Self-reported personality tests are the most common form of psychometric measurement. They involve taking a personal inventory and answering a series of questions about your own experiences and behaviors. Popular self-report tests are the Myers-Briggs type indicator test, the internal-external locus of control scale, and the MMPI-2 (Minnesota Multiphasic Personality Inventory-2).

MMPI-2 (Minnesota Multiphasic Personality Inventory-2) is the most commonly used adult psychometric test to measure personality. The MMPI was originally developed in 1937, and the MMPI-2 was revised and published in 1989, with updates as recent as 2009. It is administered by psychology professionals and used to evaluate various personality and psychiatric traits. It contains 338 questions in the form of self-reported true/false questions. There are no right or wrong answers. Psychology professionals evaluate the test results by the pattern of responses.

Personality Traits, Their Classification, and Measurement

So we know that psychologists and individuals can use psychometric assessments to measure personality traits, but what are the traits that psychologists want to measure?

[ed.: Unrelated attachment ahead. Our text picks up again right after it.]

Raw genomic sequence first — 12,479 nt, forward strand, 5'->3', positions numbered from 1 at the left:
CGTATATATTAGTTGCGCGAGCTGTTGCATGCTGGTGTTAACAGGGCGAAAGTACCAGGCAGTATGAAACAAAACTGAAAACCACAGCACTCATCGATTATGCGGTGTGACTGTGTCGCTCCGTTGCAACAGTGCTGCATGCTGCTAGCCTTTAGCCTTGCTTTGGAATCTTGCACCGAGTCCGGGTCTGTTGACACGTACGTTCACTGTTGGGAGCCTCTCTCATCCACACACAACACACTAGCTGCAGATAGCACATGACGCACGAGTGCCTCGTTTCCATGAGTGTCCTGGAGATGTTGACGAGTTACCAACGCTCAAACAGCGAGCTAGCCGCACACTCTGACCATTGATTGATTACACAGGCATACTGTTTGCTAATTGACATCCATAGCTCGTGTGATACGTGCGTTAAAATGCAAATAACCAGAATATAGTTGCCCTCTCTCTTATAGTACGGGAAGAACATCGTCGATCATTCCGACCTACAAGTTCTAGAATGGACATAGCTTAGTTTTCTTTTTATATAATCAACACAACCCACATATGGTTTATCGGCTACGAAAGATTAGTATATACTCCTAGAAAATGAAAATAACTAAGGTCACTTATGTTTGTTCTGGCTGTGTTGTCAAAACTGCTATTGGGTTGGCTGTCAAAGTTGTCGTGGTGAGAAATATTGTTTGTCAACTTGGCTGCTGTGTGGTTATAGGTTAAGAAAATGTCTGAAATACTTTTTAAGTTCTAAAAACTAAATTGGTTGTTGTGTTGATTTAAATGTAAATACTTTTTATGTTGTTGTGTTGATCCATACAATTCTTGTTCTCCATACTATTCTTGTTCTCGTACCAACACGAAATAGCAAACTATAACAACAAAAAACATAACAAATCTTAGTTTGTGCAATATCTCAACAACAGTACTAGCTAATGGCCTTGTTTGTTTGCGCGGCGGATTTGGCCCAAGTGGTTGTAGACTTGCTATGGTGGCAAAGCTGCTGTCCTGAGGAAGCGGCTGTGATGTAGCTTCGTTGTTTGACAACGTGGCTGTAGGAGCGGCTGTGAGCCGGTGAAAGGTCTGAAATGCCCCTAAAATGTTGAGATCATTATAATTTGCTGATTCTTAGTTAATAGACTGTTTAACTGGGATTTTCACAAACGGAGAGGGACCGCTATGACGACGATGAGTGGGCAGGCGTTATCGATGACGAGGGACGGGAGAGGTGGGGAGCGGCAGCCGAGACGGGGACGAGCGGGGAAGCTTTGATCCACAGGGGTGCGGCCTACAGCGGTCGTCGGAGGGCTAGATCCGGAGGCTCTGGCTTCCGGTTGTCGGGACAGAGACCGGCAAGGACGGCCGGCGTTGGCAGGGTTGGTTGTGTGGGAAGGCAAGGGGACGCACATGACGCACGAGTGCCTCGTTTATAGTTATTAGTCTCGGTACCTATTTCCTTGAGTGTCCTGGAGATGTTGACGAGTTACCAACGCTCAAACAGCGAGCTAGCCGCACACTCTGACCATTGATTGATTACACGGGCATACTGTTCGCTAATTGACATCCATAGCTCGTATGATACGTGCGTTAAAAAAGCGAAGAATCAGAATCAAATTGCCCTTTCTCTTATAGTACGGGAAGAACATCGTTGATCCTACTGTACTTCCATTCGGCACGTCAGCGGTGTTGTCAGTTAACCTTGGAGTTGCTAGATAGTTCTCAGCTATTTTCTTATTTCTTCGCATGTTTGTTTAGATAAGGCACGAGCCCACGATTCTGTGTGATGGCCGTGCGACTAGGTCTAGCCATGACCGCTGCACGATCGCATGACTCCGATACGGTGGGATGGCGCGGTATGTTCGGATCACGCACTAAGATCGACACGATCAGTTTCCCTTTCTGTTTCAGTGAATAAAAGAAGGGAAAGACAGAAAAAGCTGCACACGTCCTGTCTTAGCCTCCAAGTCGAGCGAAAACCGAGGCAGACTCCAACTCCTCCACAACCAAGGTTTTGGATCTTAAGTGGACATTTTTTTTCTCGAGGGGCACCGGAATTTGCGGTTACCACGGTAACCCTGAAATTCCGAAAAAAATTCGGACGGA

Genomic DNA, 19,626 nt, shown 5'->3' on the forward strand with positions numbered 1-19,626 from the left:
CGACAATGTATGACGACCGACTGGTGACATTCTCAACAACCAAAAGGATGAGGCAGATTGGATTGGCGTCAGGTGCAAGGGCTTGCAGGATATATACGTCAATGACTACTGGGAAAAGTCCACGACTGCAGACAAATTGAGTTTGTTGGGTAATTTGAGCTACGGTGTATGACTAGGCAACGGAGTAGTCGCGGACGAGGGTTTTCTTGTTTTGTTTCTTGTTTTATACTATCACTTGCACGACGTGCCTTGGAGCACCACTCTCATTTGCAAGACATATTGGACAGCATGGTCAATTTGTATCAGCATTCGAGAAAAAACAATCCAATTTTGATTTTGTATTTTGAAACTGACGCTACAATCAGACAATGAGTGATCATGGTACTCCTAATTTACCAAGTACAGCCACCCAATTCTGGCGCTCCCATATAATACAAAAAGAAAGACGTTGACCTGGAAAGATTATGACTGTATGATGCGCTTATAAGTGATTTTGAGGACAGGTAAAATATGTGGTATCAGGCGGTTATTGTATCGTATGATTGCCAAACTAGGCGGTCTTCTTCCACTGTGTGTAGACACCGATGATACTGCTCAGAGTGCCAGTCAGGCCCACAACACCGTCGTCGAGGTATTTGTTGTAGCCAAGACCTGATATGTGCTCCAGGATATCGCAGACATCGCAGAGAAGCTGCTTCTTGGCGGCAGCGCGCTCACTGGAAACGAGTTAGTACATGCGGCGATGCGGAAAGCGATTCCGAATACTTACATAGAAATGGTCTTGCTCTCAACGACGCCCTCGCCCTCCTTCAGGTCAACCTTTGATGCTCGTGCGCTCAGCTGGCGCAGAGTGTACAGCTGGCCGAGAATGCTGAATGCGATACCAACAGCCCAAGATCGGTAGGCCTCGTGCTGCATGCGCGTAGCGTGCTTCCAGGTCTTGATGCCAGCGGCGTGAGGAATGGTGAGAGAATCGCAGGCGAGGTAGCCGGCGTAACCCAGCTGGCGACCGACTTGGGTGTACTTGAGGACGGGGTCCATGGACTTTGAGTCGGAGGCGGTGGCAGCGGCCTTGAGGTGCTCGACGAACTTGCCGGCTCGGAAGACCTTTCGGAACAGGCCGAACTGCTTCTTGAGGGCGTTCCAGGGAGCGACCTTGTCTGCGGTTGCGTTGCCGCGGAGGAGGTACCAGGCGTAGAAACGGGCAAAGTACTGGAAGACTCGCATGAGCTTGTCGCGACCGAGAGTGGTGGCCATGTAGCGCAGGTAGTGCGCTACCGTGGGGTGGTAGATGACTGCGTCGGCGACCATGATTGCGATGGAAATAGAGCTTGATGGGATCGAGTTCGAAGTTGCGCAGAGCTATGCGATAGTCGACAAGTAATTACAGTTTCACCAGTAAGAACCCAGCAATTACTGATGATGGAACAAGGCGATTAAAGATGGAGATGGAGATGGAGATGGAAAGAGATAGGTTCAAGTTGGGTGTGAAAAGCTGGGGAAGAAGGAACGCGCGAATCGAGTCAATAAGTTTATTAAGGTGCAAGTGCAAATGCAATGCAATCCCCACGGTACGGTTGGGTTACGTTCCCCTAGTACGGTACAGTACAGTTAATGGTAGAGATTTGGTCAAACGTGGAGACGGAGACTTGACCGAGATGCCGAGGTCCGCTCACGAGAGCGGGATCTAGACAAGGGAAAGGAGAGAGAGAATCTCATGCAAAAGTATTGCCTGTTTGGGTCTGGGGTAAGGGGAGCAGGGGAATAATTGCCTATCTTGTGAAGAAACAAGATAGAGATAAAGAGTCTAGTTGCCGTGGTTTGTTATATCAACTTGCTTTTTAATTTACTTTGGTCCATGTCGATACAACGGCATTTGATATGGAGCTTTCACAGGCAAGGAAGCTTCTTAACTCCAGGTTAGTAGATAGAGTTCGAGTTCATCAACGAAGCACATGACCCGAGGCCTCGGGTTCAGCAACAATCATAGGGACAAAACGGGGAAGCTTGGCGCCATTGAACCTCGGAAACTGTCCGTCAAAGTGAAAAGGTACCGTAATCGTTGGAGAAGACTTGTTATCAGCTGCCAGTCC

The Big Five are the top traits in personality testing, and they provide a lot of information about our personalities. These traits are conscientiousness, agreeableness, neuroticism, openness, and extraversion.

Conscientiousness is a spectrum from disciplined and goal-oriented to disorganized and unstructured.

Agreeableness is a spectrum from trusting and affectionate to unsympathetic and suspicious.

Neuroticism is a spectrum from calm and stable to moody and emotionally unstable.

Openness is a spectrum from spontaneous and creative to practical and routined.

Extraversion is a spectrum from outgoing and sociable to reserved and preferring solitude.

You can remember the 5 words by thinking of the acronym C.A.N.O.E.

While these traits are somewhat stable over a person's life, they can also change as a person ages. For example, conscientiousness often increases as a person gets older and learns to balance more responsibilities.

The "Big Five" can also be used to predict behaviors. Those who score high on extroversion will likely prefer to talk on the phone, while someone who scores high on introversion might prefer text or email over the phone. Additionally, those who are higher in conscientiousness often get better grades and wake up earlier. Those who score lower on agreeableness might struggle with marital issues.

Issues in Personality Measurement